- For the first time, election body has used Article 324 of Constitution
- The decision comes after violence at BJP chief Amit Shah's roadshow
- The BJP hailed the decision as validation of their complaint
The campaign for the last round of voting in Bengal has been cut short by the Election Commission in an unprecedented decision, after violence at BJP president Amit Shah's roadshow on Tuesday evening. While the BJP hailed the Commission's decision as validation of their complaint that Bengal has descended into anarchy, Chief Minister Mamata Banerjee said it was "undemocratic" and a "gift for BJP".
For the first time, the powerful election body has used Article 324 of the Constitution -- which gives it the powers of "superintendence, direction and control of elections" -- for restricting election campaigns. So far, it has been used for cancellation or postponement of election or penalising individual candidates.
Campaigning for the nine seats in Bengal, which will vote on May 19, will end on Thursday night at 10 pm, a day early. It would have ended at 5 pm on Friday. The Election Commission also ordered the removal of two senior officers -- Principal Secretary (Home) and Additional Director General, CID (Criminal Investigation department).
Calling the decision "unethical, unconstitutional, undemocratic and biased", Mamata Banerjee said, "Tomorrow, Modi has two meetings in Bengal. When he finishes, the campaigning also ends... Instead of punishing Amit Shah, the Election Commission has given a gift to the BJP".
The decision came as the political fight between the BJP and Bengal Chief Minister Mamata Banerjee escalated over the vandalizing of a statue of iconic 19th century reformer Ishwar Chandra Vidyasagar.
Both parties accused each other of inciting the violence and desecrating the statue.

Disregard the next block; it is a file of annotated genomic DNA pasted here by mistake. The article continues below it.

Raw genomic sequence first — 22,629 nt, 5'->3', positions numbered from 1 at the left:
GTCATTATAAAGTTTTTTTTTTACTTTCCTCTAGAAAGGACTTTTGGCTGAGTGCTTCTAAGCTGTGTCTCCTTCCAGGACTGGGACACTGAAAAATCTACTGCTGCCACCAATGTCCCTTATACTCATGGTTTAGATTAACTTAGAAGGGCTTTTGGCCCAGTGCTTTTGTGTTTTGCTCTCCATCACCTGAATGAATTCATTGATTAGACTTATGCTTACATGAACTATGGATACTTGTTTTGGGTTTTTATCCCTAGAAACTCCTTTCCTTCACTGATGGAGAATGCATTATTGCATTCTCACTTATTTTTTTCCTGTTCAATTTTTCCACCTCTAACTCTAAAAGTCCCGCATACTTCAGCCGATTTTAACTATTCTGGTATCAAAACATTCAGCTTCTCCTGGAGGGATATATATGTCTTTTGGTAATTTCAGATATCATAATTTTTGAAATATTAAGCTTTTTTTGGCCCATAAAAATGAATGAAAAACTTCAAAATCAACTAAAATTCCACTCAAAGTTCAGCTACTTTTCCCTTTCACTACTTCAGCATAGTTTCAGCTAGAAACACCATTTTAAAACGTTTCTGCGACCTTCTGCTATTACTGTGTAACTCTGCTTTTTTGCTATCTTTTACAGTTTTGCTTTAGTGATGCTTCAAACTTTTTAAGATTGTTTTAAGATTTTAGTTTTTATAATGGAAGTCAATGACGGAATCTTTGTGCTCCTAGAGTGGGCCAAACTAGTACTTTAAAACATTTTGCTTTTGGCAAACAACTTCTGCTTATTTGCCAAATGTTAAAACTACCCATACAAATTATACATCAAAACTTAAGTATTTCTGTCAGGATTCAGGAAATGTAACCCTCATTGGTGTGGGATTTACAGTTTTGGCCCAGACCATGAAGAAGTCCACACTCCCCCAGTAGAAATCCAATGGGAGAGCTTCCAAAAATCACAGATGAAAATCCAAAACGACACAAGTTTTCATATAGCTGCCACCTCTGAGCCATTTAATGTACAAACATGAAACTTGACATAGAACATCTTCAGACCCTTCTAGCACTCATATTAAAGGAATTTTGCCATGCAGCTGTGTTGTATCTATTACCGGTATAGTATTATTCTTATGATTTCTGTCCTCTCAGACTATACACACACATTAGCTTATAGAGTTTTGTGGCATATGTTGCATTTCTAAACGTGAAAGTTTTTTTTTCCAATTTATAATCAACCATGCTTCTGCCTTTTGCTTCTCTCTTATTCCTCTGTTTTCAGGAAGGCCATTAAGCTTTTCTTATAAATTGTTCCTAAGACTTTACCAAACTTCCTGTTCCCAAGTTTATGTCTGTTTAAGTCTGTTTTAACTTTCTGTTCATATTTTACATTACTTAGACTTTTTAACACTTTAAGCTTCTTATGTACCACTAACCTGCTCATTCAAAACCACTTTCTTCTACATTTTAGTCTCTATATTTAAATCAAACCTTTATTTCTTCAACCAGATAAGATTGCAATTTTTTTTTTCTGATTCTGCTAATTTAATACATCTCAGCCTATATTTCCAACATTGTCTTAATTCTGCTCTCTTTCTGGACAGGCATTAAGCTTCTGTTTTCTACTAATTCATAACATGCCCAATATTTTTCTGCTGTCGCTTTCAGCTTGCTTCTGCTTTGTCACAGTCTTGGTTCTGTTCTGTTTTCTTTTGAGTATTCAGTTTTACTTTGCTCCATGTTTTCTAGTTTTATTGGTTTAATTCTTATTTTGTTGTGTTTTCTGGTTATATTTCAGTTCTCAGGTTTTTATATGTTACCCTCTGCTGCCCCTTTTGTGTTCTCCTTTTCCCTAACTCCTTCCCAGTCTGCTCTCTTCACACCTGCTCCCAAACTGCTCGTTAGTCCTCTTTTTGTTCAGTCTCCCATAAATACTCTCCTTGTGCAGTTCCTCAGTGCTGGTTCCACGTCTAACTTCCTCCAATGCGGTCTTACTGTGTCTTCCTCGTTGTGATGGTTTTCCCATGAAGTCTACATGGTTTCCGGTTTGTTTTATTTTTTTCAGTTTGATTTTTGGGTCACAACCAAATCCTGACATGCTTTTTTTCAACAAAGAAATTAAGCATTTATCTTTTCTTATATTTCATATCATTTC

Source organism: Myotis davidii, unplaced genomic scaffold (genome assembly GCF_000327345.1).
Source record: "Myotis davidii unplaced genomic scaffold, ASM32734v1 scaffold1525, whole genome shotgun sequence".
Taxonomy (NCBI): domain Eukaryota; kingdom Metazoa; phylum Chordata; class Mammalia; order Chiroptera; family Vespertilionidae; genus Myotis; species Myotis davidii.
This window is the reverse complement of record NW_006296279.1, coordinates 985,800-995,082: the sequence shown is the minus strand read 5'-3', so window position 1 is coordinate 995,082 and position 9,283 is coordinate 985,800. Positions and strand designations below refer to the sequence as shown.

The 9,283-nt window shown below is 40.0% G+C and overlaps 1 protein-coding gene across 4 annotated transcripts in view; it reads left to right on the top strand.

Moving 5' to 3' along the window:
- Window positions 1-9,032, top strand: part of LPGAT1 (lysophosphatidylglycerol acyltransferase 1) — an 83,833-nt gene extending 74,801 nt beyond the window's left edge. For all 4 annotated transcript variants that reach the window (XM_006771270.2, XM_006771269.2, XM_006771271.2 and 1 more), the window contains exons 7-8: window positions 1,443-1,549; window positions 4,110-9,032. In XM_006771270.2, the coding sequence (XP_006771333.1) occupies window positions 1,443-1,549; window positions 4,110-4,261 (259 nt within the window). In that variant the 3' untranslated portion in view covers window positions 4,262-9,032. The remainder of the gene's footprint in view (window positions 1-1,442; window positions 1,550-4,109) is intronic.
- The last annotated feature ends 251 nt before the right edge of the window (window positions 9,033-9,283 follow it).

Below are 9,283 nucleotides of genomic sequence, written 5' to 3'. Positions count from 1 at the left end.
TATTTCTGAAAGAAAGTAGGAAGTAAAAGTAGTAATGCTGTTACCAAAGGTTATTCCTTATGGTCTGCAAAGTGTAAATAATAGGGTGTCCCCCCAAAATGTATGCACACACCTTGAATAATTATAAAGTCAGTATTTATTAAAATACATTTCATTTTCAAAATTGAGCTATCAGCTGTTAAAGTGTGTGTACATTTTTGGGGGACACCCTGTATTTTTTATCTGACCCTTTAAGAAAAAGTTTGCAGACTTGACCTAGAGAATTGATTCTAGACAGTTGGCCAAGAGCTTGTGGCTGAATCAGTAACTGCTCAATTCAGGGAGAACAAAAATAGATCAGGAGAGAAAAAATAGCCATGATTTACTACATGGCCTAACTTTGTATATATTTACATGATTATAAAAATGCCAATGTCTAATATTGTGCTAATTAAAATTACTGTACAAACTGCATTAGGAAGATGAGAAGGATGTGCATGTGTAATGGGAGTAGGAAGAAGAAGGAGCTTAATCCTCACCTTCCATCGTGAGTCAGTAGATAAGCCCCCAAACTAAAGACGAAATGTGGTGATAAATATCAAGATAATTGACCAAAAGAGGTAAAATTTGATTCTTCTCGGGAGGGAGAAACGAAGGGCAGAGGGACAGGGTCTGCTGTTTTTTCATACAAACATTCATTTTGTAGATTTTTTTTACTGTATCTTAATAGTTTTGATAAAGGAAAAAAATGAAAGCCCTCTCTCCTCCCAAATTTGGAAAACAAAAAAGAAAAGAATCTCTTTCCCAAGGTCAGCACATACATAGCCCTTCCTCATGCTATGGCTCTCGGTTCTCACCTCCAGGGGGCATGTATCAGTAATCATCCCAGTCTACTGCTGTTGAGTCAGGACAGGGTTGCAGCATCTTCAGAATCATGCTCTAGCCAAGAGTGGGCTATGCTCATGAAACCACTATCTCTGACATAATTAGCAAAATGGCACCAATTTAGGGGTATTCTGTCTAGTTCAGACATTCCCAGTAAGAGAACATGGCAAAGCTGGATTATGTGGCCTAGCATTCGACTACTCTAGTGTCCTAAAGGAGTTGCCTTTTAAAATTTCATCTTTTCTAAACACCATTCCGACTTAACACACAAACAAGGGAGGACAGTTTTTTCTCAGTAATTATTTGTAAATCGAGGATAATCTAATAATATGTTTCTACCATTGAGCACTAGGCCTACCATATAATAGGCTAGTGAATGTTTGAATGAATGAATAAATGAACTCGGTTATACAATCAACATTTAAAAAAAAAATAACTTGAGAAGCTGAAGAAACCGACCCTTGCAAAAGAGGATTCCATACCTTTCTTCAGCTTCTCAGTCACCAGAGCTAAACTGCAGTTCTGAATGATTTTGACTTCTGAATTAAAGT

The Election Commission said it was "deeply anguished at the vandalism done to the statue" of an icon who, "besides his many other achievements as a philosopher, academic educator, writer and philanthropist, worked all his life in the cause of widow remarriage which was unthought and unheard of in the ultraconservative society in those days."
The BJP claimed the Commission, through their decision, has agreed about the prevailing anarchy in Bengal.
Union Minister Arun Jaitley tweeted: "A constitutional authority, the Election Commission of India, has effectively held Bengal to be a state in Anarchy. Repeatedly escalating violence, state supported Vandals, a partisan police and home department are the illustrations the ECI has given."
A free campaign is not possible and therefore the campaign has to be cut short. This is a classical case of breakdown of the Constitutional Machinery.— Chowkidar Arun Jaitley (@arunjaitley) May 15, 2019
Earlier on Wednesday, Amit Shah had accused the Trinamool of attacking his roadshow as a part of a "conspiracy". His party also demanded that Chief Minister Mamata Banerjee be barred from campaigning.
Trinamool leader Derek O'Brien, in turn, called the BJP chief "Dhokabaaz" and "pukeworthy". He also complained to the Election Commission, submitted what he called video proof that the BJP was behind the vandalism.
In Bengal, where the Trinamool and the BJP are locked in an intense battle for 42 Lok Sabha seats, every round of voting has seen violence and clashes between rival activists.